Historically, CSCW and the notion of Groupware arose out of the realization that most information technology has been designed too narrowly, primarily with the individual user in mind. In response, much work has been done in the last dozen years or so to elicit explicit information about group work that could feed back into technology support for such groups — not only in the CSCW community but also in socio-technical systems design, business process reengineering, workflow analysis, and the like. We believe that there is yet another dimension that needs to be explored and that is the knowledge that is not only group-based but also tacit, implicit, embodied, and not articulated. For this we need to adapt research methods that allow the investigator to become part of the community in order to understand what is not usually made explicit. Our research goal then becomes exploring the relationships and tensions between what in cognition and learning is tacit and what is explicit, what is under the purview of the individual and what cannot be understood except as a group-based phenomenon (see Figure 1). In order to move towards that goal, we also need to rethink our research methods. This paper is intended to present some of our thinking and experience in that arena.



Figure 1


Knowledge in Action: A Conceptual Map














subject matter knowledge

number tables

skills and “knowing that”


rules of thumb





process models of work

work flow representations



best practices








expertise and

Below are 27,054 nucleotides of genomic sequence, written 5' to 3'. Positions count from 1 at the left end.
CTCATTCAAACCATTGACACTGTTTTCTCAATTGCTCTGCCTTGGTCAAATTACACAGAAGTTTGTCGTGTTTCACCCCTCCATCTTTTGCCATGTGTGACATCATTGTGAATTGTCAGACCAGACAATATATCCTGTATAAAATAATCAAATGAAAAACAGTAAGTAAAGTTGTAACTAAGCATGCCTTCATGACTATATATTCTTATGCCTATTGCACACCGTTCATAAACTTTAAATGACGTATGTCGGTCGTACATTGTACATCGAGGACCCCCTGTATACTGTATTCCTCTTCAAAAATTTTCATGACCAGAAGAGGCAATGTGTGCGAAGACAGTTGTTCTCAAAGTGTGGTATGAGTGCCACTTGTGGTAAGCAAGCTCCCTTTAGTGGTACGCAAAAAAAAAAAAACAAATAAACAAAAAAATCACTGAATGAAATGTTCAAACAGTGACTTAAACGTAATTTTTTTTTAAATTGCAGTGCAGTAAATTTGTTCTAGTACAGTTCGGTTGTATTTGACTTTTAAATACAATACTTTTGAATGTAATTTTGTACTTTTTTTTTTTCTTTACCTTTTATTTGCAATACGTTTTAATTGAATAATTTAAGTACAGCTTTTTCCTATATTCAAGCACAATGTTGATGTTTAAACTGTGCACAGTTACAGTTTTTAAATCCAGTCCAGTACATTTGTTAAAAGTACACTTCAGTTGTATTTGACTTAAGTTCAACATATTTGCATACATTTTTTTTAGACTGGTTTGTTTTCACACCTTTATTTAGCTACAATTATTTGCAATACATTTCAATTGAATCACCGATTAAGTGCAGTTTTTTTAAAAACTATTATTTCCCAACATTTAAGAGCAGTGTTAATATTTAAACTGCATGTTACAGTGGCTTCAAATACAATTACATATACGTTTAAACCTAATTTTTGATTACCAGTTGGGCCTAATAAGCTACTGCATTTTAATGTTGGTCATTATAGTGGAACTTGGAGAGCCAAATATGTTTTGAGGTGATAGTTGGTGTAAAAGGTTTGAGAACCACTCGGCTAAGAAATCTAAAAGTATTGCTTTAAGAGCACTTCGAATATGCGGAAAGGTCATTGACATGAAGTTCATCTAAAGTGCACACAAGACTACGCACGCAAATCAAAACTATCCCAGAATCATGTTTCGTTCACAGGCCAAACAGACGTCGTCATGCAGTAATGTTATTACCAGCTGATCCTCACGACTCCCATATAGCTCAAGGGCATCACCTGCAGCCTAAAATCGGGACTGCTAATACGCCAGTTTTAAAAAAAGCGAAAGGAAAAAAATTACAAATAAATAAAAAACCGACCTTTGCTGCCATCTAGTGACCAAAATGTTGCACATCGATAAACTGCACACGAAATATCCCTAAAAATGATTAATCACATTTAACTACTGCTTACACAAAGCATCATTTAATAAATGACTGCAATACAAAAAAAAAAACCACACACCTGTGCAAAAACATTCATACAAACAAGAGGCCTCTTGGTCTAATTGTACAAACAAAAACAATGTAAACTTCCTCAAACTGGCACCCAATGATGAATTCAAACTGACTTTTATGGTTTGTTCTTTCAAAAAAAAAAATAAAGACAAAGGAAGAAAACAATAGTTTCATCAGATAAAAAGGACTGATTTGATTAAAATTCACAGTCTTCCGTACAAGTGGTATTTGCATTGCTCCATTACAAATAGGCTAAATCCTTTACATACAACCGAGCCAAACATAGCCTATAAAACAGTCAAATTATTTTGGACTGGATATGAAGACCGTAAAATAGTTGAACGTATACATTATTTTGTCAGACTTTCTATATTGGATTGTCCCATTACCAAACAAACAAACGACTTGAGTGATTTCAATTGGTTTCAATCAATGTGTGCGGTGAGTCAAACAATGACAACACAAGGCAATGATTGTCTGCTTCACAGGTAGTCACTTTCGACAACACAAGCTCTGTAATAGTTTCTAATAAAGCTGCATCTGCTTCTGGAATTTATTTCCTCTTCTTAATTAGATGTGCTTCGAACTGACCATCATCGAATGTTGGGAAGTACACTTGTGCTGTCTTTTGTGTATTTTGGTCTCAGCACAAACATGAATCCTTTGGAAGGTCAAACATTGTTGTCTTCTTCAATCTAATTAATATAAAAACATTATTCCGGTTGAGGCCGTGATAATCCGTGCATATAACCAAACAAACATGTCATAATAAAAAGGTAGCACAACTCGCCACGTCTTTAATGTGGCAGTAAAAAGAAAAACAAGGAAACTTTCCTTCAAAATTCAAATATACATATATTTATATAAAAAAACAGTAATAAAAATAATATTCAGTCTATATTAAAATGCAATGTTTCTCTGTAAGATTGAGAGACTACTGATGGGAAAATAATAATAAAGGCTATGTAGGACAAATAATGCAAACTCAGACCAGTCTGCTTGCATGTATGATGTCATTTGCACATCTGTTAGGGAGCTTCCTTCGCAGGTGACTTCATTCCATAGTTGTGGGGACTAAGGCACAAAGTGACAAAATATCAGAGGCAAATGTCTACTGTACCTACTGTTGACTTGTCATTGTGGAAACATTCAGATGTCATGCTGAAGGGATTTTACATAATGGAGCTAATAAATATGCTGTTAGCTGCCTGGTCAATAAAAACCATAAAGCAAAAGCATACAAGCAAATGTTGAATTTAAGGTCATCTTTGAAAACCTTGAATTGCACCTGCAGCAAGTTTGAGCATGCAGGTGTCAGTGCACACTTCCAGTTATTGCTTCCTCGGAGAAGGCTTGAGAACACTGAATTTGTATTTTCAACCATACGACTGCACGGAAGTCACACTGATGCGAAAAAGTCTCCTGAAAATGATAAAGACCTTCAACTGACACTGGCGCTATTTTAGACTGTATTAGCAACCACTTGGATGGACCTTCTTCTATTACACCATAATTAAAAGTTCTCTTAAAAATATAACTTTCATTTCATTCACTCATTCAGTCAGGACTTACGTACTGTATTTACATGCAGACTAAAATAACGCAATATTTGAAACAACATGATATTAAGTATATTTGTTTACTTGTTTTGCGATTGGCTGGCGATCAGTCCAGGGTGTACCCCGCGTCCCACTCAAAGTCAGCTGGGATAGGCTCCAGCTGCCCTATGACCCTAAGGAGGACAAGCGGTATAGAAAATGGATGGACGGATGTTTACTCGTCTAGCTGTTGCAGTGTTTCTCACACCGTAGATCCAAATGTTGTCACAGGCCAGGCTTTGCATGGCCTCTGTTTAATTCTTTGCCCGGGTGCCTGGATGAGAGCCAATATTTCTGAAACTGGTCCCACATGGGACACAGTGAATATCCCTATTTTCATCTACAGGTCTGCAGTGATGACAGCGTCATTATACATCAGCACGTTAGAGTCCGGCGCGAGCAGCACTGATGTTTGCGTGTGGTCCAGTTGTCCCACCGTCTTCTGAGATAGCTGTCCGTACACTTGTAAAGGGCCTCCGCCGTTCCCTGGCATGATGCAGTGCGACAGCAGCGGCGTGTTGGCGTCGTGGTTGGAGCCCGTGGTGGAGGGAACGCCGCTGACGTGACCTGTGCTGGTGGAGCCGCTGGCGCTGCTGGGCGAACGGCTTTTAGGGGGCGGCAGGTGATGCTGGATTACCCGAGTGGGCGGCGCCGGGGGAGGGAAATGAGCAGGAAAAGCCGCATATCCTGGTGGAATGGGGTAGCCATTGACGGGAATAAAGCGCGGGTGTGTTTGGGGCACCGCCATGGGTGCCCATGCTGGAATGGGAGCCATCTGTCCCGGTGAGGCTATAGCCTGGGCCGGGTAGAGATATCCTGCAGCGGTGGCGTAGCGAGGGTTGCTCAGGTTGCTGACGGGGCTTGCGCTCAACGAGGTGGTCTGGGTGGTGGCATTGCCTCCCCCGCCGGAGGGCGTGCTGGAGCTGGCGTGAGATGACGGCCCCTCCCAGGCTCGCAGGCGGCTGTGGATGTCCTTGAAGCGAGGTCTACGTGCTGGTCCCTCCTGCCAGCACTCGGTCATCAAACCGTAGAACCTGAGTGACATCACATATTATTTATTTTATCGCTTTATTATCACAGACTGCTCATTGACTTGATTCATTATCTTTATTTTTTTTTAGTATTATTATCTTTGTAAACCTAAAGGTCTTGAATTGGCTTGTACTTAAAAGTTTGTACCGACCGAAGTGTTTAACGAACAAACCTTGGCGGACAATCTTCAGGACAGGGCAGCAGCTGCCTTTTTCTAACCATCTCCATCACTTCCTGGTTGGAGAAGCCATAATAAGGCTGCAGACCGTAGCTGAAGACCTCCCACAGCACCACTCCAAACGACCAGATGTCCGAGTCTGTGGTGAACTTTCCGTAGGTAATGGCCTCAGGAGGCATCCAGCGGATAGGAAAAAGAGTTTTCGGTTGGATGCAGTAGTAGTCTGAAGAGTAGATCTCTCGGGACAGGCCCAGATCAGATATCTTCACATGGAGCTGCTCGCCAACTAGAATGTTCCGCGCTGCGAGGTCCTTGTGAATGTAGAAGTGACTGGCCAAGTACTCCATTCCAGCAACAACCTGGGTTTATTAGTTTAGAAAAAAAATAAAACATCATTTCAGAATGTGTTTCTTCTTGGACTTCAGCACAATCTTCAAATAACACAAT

“knowing how”

street smarts


common sense

good judgment




terra incognita


work practice


organizational learning

work culture





In the last few years, ethnographic methods have taken on increasing importance within CSCW, as indicated by the increase in workshops, tutorials, and papers in CSCW and HCI conferences and journals (Bentley et al. 1992, Heath and Luff 1991, Luff et al. 1992, Hughes et al. 1992, Morgensen and Trigg 1992, Orr and Crawford 1992).  Relatedly, detailed field studies have also taken on a major role within the sphere of workplace studies (Baba 1991, Bishop 1993, Blomberg et al. 1993, Brun-Cottan 1991, Brun-Cottan et al. 1992, Button 1993, Darrah 1992, Engestrom 1992, Engestrom and Middleton 1993, Goodwin and Goodwin 1993, Greenbaum and Kyng 1991, Heath and Luff 1993, Hughes et al. in press, Hutchins 1990, Hutchins and Klausen 1993, Jordan 1992a, 1992b, Kukla et al. 1990, Manning 1992, Middleton and Engestrom 1993, Orr 1990, Sachs in press, Scribner and Sachs 1990, 1991, Suchman 1987, Zuboff 1988). Our work draws on, and hopefully informs, the work of our colleagues.


 Different Research Paradigms for Different Kinds of Work


Most of us have grown up with a particular way of doing science, a deductive, hypothesis-testing approach to research which I will here call the analytic paradigm. I want to contrast it with another equally legitimate way of doing research, one that will give us better data for the kinds of objectives we have in mind when we do workplace analysis. I will call that emerging research paradigm the systemic paradigm. The two paradigms address different issues, yielding different kinds of knowledge, and ought to be seen as complementing and enriching each other rather than excluding each other (Salomon 1991).


The familiar analytic paradigm is appropriate in situations where we have well-developed theories regarding the phenomena we are interested in. From these theories we deduce specific hypotheses which are used to test relationships between discrete, well-defined, operationalizable variables. Statistical hypothesis testing is valuable in that it provides a systematic procedure for ruling out rival hypotheses. It is used to good advantage in fields such as experimental psychology, pharmacology, or ergonomics, where the researcher knows ahead of time what variables he or she wants to test. The outcome of research here is a statement of statistical significance of the difference between the variables tested. But while the analytic paradigm is well suited to study what can be made to happen in controlled laboratory situations, it is not well suited to study what happens in complex, mundane work places that are not subject to experimental manipulation.